Man arrested following BB gun attacks

He allegedly shot both passersby and other vehicles on the road.

This undated electron microscope image made available by the U.S. National Institutes of Health in February 2020 shows the Novel Coronavirus SARS-CoV-2, yellow, emerging from the surface of cells, blue/pink, cultured in the lab. Also known as 2019-nCoV, the virus causes COVID-19. THE CANADIAN PRESS/AP, NIAID-RML
COVID at a Glance for Monday, Jan. 24

Numbers come from reports from the City and Borough of Juneau Emergency… Continue reading

It's a police car until you look closely and see the details don't quite match. (Juneau Empire File / Michael Penn)
Police calls for Tuesday, Jan. 25, 2022

This report contains public information from law enforcement and public safety agencies.

Float of ducks off Pt. Louisa with Eagle Peak, on Admiralty National Monument around dusk in Juneau winter.
Wild Shots: Photos of Mother Nature in Alaska

Reader-submitted photos of Southeast Alaska.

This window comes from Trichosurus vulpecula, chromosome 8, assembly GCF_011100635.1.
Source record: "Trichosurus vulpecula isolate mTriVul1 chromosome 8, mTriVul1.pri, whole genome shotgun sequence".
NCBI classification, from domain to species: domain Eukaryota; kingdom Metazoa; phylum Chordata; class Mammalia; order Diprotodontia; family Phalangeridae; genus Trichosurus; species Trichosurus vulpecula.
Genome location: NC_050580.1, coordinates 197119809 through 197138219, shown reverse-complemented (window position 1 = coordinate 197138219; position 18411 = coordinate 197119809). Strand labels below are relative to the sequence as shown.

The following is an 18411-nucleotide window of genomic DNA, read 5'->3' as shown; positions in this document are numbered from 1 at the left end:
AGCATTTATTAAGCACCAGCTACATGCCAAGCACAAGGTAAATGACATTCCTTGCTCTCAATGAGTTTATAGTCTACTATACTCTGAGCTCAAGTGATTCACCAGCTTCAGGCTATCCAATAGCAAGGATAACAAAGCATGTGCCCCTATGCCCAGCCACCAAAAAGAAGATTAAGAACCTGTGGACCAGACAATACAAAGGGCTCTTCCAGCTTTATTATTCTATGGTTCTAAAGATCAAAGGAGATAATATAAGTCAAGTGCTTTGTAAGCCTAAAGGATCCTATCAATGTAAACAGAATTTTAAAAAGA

FILE - Participants wave signs as they walk back to Orlando City Hall during the March for Abortion Access on Saturday, Oct. 2, 2021, in Orlando, Fla.  State-by-state battles over the future of abortion in the U.S. are setting up across the country as lawmakers in Republican-led states propose new restrictions modeled on laws passed in Texas and Mississippi even as some Democratic-controlled states work to preserve access.  (Chasity Maynard/Orlando Sentinel via AP, File)
With Roe in doubt, states act on abortion limits, expansions

“This could be a really, really dramatic year…”

This undated electron microscope image made available by the U.S. National Institutes of Health in February 2020 shows the Novel Coronavirus SARS-CoV-2, yellow, emerging from the surface of cells, blue/pink, cultured in the lab. Also known as 2019-nCoV, the virus causes COVID-19. THE CANADIAN PRESS/AP, NIAID-RML
COVID at a Glance for Friday, Jan. 21

Numbers come from reports from the City and Borough of Juneau Emergency… Continue reading

Ted Nordgaarden of the Alaska Bureau of Investigation imitates the gesture made by the defendant during the trial of a man charged with killing another man in Yakutat in 2018. (Screenshot)
Investigator testifies as trial concludes second week

The jury watched video of the defendant’s initial interview in custody.

Peter Segall/Juneau Empire
One of the last cruise ships of the 2021 season docks in Juneau on Oct. 20, 2021. Local operators say it’s too early to know how the upcoming cruise season will unfold, but they’re cautiously optimistic.
Smooth sailing for the 2022 season?

Cautious optimism reigns, but operators say it’s too early to tell.

Most Read